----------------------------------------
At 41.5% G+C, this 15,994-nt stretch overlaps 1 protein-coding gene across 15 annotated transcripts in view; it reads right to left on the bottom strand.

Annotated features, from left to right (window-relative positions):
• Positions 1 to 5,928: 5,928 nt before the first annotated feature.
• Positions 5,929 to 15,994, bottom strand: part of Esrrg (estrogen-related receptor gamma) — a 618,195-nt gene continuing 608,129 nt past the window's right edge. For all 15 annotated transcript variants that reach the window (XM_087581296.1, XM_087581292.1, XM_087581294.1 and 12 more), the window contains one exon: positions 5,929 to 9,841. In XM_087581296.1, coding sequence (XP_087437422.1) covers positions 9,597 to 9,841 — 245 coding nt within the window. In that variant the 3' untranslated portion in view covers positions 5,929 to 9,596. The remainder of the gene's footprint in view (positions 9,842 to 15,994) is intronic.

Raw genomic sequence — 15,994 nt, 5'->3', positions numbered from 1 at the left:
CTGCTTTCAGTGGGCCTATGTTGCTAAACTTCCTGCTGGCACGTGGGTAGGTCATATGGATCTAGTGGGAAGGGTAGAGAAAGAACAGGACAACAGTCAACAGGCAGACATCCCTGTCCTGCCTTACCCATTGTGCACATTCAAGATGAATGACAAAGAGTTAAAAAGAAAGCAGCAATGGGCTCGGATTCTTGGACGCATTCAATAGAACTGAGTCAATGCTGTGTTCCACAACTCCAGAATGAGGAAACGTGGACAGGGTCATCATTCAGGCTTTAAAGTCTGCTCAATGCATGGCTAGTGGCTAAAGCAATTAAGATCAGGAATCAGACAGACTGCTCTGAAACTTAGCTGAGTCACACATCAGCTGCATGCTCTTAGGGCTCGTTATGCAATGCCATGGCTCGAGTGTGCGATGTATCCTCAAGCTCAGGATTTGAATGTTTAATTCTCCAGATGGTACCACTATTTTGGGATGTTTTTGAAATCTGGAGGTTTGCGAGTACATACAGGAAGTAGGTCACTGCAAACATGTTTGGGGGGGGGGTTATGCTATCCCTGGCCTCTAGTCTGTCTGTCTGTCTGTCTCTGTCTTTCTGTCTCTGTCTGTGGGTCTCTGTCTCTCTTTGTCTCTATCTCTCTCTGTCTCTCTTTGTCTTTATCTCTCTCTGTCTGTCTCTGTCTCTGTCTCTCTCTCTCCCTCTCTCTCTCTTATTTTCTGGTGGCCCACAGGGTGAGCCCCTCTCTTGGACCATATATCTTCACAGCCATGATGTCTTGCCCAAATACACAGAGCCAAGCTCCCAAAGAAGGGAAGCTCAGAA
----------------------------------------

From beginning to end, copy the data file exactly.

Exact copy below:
At 41.5% G+C, this 15,994-nt stretch overlaps 1 protein-coding gene across 15 annotated transcripts in view; it reads right to left on the bottom strand.

Annotated features, from left to right (window-relative positions):
• Positions 1 to 5,928: 5,928 nt before the first annotated feature.
• Positions 5,929 to 15,994, bottom strand: part of Esrrg (estrogen-related receptor gamma) — a 618,195-nt gene continuing 608,129 nt past the window's right edge. For all 15 annotated transcript variants that reach the window (XM_087581296.1, XM_087581292.1, XM_087581294.1 and 12 more), the window contains one exon: positions 5,929 to 9,841. In XM_087581296.1, coding sequence (XP_087437422.1) covers positions 9,597 to 9,841 — 245 coding nt within the window. In that variant the 3' untranslated portion in view covers positions 5,929 to 9,596. The remainder of the gene's footprint in view (positions 9,842 to 15,994) is intronic.

Raw genomic sequence — 15,994 nt, 5'->3', positions numbered from 1 at the left:
CTGCTTTCAGTGGGCCTATGTTGCTAAACTTCCTGCTGGCACGTGGGTAGGTCATATGGATCTAGTGGGAAGGGTAGAGAAAGAACAGGACAACAGTCAACAGGCAGACATCCCTGTCCTGCCTTACCCATTGTGCACATTCAAGATGAATGACAAAGAGTTAAAAAGAAAGCAGCAATGGGCTCGGATTCTTGGACGCATTCAATAGAACTGAGTCAATGCTGTGTTCCACAACTCCAGAATGAGGAAACGTGGACAGGGTCATCATTCAGGCTTTAAAGTCTGCTCAATGCATGGCTAGTGGCTAAAGCAATTAAGATCAGGAATCAGACAGACTGCTCTGAAACTTAGCTGAGTCACACATCAGCTGCATGCTCTTAGGGCTCGTTATGCAATGCCATGGCTCGAGTGTGCGATGTATCCTCAAGCTCAGGATTTGAATGTTTAATTCTCCAGATGGTACCACTATTTTGGGATGTTTTTGAAATCTGGAGGTTTGCGAGTACATACAGGAAGTAGGTCACTGCAAACATGTTTGGGGGGGGGGTTATGCTATCCCTGGCCTCTAGTCTGTCTGTCTGTCTGTCTCTGTCTTTCTGTCTCTGTCTGTGGGTCTCTGTCTCTCTTTGTCTCTATCTCTCTCTGTCTCTCTTTGTCTTTATCTCTCTCTGTCTGTCTCTGTCTCTGTCTCTCTCTCTCCCTCTCTCTCTCTTATTTTCTGGTGGCCCACAGGGTGAGCCCCTCTCTTGGACCATATATCTTCACAGCCATGATGTCTTGCCCAAATACACAGAGCCAAGCTCCCAAAGAAGGGAAGCTCAGAA